- First, I want to thank the facilitators for a great Week 3. I found all of the materials really thought-provoking and informative. I will have to revisit them after this busy semester! I am inspired to share key ideas with my online colleagues here at the college.
- Discussion Questions:
- I thought a lot about the social presence, cognitive presence, and teaching presence concepts. I really like the idea of exploring how students are present in these three ways. How can I encourage more student-student teaching and problem-solving. I also appreciated the reminder that the social presence is critical. I am very aware of needing to create a safe place for my students and now I also want to encourage the interpersonal connections between students more. Simple things like having them post their questions to the class can help. I do want them to become greater resources for each other.
I also liked Heather Farmakis’s take on introducing herself to her classes. http://facultyecommons.org/building-rapport-establishing-relationships-in-online-courses/ I’d love to do something like this online, and I like the idea of telling students about our own educational journeys. When I share parts of my experience as a student, they are all ears.
I reflected on the “sense of puzzlement> info exchange> through “applying new ideas” quite a bit and realized that sense of puzzlement is so quickly passed over at times. Students need to puzzle, resist puzzling, and don’t really realize that’s what’s happening. Instead they just feel uncomfortable and fearful. I’d like to highlight this sequence for them and help them understand, “It’s all good!, ” but if they get stuck there in the puzzlement and it’s not generating the next steps of learning, they have to reach out for help.
- As students posted their first round of responses to a reading this week in a discussion forum, I went in and highlighted their salient points and I commented on each with a greater focus on asking them follow-up questions and directing them to other students’ posts (eg., “Oh, that sounds a lot like what Jenny said. Is it?” or “This goes along with what Mitchell wrote in a way? What do you think?” I noticed several student went back in and responded to each other this time… It’s building! Also, on the announcements home page of the course, I wrote a little blurb with bullets like: “Please go back to the Discussion forum where : ~ Jenny asked for help with her thesis. ~ Mitchell made a really interesting point about xyz ~ Pam gave Alice a great pat on the back. etc. Gee, it’d be fun to move over to students doing this sort prompting!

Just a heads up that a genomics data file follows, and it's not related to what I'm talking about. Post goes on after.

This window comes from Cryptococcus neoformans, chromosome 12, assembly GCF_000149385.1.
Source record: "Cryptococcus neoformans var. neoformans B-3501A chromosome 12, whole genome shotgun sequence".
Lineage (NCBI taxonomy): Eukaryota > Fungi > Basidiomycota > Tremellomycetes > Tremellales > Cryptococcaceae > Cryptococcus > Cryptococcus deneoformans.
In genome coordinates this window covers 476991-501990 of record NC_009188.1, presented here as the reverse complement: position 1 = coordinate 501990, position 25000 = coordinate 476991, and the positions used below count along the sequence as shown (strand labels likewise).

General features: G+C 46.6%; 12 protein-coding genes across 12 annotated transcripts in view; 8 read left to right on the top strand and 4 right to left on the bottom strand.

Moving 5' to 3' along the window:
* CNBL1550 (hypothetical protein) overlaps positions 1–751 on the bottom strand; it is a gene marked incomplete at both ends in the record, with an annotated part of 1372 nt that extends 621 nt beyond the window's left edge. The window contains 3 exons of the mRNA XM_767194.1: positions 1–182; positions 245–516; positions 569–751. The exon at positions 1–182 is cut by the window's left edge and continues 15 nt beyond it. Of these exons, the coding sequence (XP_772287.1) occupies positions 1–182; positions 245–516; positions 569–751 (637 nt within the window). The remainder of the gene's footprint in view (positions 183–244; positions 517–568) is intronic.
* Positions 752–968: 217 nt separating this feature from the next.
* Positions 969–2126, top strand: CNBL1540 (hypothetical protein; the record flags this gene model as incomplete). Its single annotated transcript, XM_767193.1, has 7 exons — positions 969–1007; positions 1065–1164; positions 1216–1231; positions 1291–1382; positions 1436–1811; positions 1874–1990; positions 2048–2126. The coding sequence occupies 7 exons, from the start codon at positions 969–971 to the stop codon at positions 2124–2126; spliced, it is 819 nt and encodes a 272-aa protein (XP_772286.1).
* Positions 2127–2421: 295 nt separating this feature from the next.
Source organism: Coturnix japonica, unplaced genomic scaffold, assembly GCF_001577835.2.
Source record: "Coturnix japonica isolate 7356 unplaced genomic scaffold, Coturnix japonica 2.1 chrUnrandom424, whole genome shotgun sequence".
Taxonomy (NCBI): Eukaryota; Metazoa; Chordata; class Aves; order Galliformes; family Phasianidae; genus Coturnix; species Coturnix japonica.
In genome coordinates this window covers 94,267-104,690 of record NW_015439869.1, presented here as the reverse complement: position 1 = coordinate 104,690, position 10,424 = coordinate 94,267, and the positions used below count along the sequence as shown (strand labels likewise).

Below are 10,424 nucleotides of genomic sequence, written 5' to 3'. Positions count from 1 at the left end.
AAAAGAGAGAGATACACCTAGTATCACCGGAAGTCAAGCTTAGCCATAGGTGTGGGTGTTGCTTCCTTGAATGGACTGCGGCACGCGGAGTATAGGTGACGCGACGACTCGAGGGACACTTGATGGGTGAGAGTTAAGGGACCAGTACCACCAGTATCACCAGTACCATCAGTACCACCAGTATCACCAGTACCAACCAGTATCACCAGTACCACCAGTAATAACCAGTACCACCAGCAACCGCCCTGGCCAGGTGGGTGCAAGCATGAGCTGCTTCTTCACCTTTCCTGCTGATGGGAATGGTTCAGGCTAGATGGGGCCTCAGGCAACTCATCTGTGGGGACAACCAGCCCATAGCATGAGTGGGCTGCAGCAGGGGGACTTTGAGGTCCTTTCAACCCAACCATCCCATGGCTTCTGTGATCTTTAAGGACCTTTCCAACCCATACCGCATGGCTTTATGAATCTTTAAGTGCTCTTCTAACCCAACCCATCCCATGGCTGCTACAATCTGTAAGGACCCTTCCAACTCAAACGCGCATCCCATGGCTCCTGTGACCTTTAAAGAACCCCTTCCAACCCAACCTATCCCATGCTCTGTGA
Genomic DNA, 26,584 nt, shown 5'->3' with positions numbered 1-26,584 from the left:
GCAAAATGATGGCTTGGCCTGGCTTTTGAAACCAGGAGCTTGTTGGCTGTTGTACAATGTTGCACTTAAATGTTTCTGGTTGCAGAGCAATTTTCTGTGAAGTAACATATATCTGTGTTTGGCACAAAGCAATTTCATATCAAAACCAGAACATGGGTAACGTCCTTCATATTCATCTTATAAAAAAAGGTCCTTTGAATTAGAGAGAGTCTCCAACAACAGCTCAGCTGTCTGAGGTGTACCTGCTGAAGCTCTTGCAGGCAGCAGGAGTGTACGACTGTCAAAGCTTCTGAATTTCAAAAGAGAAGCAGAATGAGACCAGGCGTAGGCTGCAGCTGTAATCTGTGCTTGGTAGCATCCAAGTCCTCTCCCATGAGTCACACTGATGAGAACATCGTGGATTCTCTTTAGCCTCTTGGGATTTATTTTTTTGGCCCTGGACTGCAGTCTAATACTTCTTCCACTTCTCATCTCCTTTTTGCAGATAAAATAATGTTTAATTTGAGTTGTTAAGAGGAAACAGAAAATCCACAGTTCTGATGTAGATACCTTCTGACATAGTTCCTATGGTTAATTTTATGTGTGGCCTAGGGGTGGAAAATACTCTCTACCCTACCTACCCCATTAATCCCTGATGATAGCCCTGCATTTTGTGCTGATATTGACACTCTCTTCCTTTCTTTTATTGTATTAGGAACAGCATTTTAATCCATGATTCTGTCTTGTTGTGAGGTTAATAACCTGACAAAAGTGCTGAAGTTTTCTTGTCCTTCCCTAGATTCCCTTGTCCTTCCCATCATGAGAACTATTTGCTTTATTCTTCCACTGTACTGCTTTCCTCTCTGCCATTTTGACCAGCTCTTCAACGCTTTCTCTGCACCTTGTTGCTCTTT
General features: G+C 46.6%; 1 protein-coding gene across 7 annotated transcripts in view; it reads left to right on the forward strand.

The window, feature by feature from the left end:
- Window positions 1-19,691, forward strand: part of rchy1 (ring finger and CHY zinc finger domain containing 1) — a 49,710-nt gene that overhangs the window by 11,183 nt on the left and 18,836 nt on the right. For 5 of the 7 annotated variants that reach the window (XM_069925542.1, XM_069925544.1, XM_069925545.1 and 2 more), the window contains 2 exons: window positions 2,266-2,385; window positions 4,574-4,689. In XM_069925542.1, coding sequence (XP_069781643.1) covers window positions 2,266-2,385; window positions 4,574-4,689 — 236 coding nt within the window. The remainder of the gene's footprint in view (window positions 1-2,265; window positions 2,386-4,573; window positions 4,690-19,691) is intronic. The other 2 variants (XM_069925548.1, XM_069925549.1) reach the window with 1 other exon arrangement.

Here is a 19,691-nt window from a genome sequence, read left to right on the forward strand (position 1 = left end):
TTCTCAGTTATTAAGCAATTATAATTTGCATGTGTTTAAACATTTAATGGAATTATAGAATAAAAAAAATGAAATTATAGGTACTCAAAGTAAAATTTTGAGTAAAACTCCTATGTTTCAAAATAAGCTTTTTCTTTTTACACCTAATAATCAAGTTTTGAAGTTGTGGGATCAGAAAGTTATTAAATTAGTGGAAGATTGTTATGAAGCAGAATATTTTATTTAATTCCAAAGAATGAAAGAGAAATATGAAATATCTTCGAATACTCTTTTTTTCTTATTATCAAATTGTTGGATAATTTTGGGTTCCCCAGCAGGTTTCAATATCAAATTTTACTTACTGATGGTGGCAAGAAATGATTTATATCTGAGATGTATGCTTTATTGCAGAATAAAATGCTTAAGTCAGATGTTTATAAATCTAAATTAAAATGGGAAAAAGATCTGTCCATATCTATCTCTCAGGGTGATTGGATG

And, I added a thought-provoking image to my home page with some questions to prompt their thinking. I change it up weekly or every other week, but now, I just have to figure out if it’s too much to ask them to respond to such images as well or to give them a place where they can voluntarily discuss it. I’m finding anything voluntary doesn’t get attention. Sometimes, enough is enough. Students are so busy! Just putting the image and question up there for now may be just fine.
We talked about how can you really begin to id yourself as a reader? Make it part of your social identity. They’re responding to it well. The students are sharing all sorts of interests and reading experiences. This week I threw it out to them: “How do you want to continue with this blogging experiment? How can we sustain your interest and expand your interactions?” This is new to me… I want this to become their baby; we’ll see if we can make it happen.